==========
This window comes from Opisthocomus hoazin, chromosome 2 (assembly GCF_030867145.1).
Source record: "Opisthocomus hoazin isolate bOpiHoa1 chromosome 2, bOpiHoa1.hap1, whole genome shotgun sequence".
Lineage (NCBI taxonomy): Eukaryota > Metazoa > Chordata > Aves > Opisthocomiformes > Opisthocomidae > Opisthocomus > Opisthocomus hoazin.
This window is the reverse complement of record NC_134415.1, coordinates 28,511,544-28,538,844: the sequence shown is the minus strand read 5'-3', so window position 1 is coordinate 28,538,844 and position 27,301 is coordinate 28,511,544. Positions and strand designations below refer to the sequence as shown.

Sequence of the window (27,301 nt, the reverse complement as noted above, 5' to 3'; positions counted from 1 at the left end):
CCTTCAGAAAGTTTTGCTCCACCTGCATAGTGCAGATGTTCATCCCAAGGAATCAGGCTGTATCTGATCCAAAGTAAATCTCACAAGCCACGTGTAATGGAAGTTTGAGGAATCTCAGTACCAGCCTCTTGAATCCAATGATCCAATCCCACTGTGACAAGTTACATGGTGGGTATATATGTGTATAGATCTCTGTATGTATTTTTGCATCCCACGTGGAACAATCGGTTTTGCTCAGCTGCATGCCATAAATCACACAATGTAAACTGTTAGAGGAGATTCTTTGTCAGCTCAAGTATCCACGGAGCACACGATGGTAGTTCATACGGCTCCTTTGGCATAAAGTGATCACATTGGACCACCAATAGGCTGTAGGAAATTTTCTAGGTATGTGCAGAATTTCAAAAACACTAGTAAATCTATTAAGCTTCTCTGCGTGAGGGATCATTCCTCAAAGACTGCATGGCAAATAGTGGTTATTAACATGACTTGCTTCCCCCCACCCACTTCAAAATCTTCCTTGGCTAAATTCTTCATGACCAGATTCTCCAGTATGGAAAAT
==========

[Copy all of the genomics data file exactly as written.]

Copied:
This window comes from Opisthocomus hoazin, chromosome 2 (assembly GCF_030867145.1).
Source record: "Opisthocomus hoazin isolate bOpiHoa1 chromosome 2, bOpiHoa1.hap1, whole genome shotgun sequence".
Lineage (NCBI taxonomy): Eukaryota > Metazoa > Chordata > Aves > Opisthocomiformes > Opisthocomidae > Opisthocomus > Opisthocomus hoazin.
This window is the reverse complement of record NC_134415.1, coordinates 28,511,544-28,538,844: the sequence shown is the minus strand read 5'-3', so window position 1 is coordinate 28,538,844 and position 27,301 is coordinate 28,511,544. Positions and strand designations below refer to the sequence as shown.

Sequence of the window (27,301 nt, the reverse complement as noted above, 5' to 3'; positions counted from 1 at the left end):
CCTTCAGAAAGTTTTGCTCCACCTGCATAGTGCAGATGTTCATCCCAAGGAATCAGGCTGTATCTGATCCAAAGTAAATCTCACAAGCCACGTGTAATGGAAGTTTGAGGAATCTCAGTACCAGCCTCTTGAATCCAATGATCCAATCCCACTGTGACAAGTTACATGGTGGGTATATATGTGTATAGATCTCTGTATGTATTTTTGCATCCCACGTGGAACAATCGGTTTTGCTCAGCTGCATGCCATAAATCACACAATGTAAACTGTTAGAGGAGATTCTTTGTCAGCTCAAGTATCCACGGAGCACACGATGGTAGTTCATACGGCTCCTTTGGCATAAAGTGATCACATTGGACCACCAATAGGCTGTAGGAAATTTTCTAGGTATGTGCAGAATTTCAAAAACACTAGTAAATCTATTAAGCTTCTCTGCGTGAGGGATCATTCCTCAAAGACTGCATGGCAAATAGTGGTTATTAACATGACTTGCTTCCCCCCACCCACTTCAAAATCTTCCTTGGCTAAATTCTTCATGACCAGATTCTCCAGTATGGAAAAT